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Understanding Math on the Search Line

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I'm having trouble understanding the math rules on the search line, so instead of continuing to guess what might work and having splunk tell me my formatting is wrong, or give me non sensical results, I'm just going to ask for help.

I have a lot of data that is aggregated in to 1 minute bins. For each 1 minute bins I have

  • x_i: mean value of my variable as measured in the 1 minute bin
  • n_i: number of times I measured it in the 1 minute bin
  • sigma_i: standard deviation of the variable measured in the 1 minute bin

I'd then like to move to 1 hour bins so I want to calculate a weighted average of my one minute bins. Mathematically this is very straight forward

  • x_ weighted_ average = sum(weight_ i * x_ i) / sum(weight_i)
  • where traditionally
  • weight_ i = 1 / error_ i^2
  • and for counting statistics
  • error_ i = stand_ deviation_ i / sqrt(n_ i)

putting that together we get

x_ weighted_ average = sum (x_ i * n_ i / sigma_ i^2) / sum(n_ i)

What is the best way to do this kind of math in the search line while aggregating? Or should I just pass it to a python script and back out?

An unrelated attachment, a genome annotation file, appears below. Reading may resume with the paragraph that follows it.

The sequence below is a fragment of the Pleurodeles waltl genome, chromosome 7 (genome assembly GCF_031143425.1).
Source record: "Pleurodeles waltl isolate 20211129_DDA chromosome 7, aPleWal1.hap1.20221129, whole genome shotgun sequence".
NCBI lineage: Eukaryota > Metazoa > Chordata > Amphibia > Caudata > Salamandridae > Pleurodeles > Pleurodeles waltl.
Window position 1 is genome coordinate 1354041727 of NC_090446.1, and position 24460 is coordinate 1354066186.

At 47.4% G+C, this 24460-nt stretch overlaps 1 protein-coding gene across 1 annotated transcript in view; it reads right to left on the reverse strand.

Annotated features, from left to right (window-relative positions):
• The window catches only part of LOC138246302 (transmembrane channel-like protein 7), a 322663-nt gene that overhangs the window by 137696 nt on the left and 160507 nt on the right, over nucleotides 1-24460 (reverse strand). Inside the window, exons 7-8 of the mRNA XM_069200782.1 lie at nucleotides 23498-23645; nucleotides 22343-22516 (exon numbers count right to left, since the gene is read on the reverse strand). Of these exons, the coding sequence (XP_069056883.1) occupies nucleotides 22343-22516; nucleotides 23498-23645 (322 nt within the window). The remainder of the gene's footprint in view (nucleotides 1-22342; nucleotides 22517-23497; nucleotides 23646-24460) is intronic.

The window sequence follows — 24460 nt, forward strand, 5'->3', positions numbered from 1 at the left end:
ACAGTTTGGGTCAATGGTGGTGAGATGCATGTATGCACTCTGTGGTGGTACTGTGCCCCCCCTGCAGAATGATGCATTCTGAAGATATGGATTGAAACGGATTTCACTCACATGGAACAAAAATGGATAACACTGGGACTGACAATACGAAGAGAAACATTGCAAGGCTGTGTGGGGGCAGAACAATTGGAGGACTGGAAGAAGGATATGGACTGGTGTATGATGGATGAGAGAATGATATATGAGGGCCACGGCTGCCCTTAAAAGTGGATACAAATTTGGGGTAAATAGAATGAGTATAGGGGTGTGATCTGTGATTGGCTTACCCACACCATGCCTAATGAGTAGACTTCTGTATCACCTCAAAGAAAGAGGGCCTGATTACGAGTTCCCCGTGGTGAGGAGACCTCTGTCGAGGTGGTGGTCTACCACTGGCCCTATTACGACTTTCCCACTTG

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Re: Understanding Math on the Search Line


I'd still do this in the search language but it's up to you. You break it down into individual eval and stats and bin statements. For some complex stuff you need streamstats and/or eventstats as well, or other more advanced commands, but here it's just a lot of brute force eval and stats.

foo | bin _time span="1min" 
| stats avg(var1) as x_i count as n_i stdev(var1) as sigma_i by _time 
| eval error_i=sigma_i/sqrt(n_i)
| eval weight_i=1/(error_i*error_i)
| eval weight_times_count = weight_i * x_i
| stats sum(weight_times_count) as sum_wtc sum(weight_i) as sum_weight
| eval x_weighted_average=sum_wtc / sum_weight

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